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ACS Nano. 2016 Oct 25;10(10):9243-9258. doi: 10.1021/acsnano.6b02776. Epub 2016 Sep 28.

The Binding Site Barrier Elicited by Tumor-Associated Fibroblasts Interferes Disposition of Nanoparticles in Stroma-Vessel Type Tumors.

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1
Division of Molecular Pharmaceutics and Center of Nanotechnology in Drug Delivery, Eshelman School of Pharmacy, ‡Lineberger Comprehensive Cancer Center, §Departments of Mathematics and Applied Physical Science, ∥Department of Medicine, ⊥Department of Pathology, University of North Carolina at Chapel Hill , Chapel Hill, North Carolina 27599, United States.

Abstract

The binding site barrier (BSB) was originally proposed to describe the binding behavior of antibodies to cells peripheral to blood vessels, preventing their further penetration into the tumors. Yet, it is revisited herein to describe the intratumoral cellular disposition of nanoparticles (NPs). Specifically, the BSB limits NP diffusion and results in unintended internalization of NPs by stroma cells localized near blood vessels. This not only limits the therapeutic outcome but also promotes adverse off-target effects. In the current study, it was shown that tumor-associated fibroblast cells (TAFs) are the major component of the BSB, particularly in tumors with a stroma-vessel architecture where the location of TAFs aligns with blood vessels. Specifically, TAF distance to blood vessels, expression of receptor proteins, and binding affinity affect the intensity of the BSB. The physical barrier elicited by extracellular matrix also prolongs the retention of NPs in the stroma, potentially contributing to the BSB. The influence of particle size on the BSB was also investigated. The strongest BSB effect was found with small (∼18 nm) NPs targeted with the anisamide ligand. The uptake of these NPs by TAFs was about 7-fold higher than that of the other cells 16 h post-intravenous injection. This was because TAFs also expressed the sigma receptor under the influence of TGF-β secreted by the tumor cells. Overall, the current study underscores the importance of BSBs in the delivery of nanotherapeutics and provides a rationale for exploiting BSBs to target TAFs.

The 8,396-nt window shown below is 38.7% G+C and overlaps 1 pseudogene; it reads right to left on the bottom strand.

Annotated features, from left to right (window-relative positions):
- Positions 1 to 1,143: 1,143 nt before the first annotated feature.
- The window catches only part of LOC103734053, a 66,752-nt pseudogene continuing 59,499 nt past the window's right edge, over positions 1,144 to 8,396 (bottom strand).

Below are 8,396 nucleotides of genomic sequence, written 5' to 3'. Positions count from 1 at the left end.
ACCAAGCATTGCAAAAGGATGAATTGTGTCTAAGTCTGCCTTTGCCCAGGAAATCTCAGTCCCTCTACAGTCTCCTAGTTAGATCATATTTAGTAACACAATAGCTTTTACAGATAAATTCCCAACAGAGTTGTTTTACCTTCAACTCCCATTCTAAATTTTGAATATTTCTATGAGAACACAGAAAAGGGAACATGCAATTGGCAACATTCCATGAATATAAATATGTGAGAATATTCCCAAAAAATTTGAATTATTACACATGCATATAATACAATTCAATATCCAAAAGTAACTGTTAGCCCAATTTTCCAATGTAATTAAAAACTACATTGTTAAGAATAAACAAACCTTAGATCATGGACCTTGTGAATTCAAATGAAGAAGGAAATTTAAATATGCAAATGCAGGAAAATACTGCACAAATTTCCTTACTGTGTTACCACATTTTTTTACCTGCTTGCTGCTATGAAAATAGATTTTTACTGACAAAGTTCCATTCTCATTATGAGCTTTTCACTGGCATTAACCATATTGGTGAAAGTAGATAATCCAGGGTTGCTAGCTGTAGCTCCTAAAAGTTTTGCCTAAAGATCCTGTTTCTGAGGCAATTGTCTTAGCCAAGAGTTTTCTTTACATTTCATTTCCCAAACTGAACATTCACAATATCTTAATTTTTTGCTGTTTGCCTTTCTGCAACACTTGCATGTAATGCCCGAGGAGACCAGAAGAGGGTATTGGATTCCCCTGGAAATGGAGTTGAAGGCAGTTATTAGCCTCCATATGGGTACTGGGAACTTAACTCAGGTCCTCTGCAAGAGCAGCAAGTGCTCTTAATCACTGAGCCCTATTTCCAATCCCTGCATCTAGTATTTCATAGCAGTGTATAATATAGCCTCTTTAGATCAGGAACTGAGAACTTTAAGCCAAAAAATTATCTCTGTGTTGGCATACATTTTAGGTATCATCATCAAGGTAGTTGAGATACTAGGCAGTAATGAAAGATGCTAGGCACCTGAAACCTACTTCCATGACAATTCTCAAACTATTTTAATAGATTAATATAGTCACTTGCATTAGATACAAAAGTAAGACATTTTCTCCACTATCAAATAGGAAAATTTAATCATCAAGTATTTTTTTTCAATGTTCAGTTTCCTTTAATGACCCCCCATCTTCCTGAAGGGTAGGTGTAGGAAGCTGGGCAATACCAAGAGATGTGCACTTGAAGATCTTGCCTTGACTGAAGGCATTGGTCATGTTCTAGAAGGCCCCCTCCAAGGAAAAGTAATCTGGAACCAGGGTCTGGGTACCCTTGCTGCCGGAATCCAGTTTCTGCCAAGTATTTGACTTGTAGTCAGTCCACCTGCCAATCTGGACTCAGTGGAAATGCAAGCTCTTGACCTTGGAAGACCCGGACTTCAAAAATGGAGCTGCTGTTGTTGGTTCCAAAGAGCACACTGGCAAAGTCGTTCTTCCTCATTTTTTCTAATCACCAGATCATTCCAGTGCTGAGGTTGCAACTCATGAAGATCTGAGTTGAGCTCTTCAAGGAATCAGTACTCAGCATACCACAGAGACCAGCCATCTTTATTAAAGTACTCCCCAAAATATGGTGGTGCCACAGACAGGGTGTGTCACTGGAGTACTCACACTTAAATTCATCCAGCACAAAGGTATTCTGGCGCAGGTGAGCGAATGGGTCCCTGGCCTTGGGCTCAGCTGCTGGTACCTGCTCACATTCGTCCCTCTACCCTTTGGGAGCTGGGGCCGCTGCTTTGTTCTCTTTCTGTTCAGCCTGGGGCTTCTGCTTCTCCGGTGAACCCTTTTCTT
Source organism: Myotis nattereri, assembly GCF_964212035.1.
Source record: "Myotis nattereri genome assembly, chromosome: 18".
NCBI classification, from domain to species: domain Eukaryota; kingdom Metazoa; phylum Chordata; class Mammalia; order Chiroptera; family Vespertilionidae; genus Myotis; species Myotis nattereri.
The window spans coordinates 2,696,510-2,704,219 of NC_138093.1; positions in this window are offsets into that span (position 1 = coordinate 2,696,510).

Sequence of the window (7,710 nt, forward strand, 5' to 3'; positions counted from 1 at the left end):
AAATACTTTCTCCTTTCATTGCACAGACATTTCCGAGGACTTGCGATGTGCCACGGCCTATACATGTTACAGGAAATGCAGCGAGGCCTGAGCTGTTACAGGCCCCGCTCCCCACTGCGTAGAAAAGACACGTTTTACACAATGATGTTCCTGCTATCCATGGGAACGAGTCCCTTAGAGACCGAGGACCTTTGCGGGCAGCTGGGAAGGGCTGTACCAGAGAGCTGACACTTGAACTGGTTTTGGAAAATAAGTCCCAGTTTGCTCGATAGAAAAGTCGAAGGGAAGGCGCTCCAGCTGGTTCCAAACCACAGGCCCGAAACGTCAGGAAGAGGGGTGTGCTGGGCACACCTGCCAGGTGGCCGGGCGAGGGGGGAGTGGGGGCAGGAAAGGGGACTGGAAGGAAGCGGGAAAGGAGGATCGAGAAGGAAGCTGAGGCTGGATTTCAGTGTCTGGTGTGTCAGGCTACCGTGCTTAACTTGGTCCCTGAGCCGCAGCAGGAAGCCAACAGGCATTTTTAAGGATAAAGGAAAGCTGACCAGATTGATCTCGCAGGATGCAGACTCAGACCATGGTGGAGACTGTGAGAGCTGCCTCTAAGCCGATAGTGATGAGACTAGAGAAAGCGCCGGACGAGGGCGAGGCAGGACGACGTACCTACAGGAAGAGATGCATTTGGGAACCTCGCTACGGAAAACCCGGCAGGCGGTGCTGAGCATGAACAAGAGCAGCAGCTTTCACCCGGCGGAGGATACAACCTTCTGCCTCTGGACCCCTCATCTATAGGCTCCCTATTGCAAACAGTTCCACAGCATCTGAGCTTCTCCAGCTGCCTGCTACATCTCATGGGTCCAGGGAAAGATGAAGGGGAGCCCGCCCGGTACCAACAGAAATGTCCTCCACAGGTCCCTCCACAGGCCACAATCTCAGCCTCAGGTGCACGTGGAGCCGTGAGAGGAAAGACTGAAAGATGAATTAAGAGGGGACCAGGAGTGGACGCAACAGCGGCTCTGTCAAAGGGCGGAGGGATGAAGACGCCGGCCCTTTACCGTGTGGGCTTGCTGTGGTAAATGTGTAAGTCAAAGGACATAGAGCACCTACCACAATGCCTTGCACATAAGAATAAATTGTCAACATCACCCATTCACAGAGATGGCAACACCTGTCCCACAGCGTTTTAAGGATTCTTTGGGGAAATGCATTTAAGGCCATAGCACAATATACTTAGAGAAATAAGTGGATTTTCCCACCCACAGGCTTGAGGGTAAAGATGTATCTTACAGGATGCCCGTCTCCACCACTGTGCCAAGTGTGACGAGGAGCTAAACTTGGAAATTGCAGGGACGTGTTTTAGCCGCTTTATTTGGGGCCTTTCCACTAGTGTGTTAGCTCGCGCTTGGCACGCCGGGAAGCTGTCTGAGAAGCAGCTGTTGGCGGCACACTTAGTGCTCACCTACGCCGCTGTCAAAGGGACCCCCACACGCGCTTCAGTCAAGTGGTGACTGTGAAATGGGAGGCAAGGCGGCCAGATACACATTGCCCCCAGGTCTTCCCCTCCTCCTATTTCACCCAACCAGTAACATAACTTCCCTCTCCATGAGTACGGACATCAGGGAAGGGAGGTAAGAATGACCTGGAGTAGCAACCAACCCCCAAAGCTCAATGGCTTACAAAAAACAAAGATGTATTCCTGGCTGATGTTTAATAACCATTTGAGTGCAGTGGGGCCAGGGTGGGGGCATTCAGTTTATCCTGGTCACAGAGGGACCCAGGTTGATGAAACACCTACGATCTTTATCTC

KEYWORDS:

binding site barrier; desmoplastic tumor; nanoparticle; stroma-vessel type tumor; tumor-associated fibroblast

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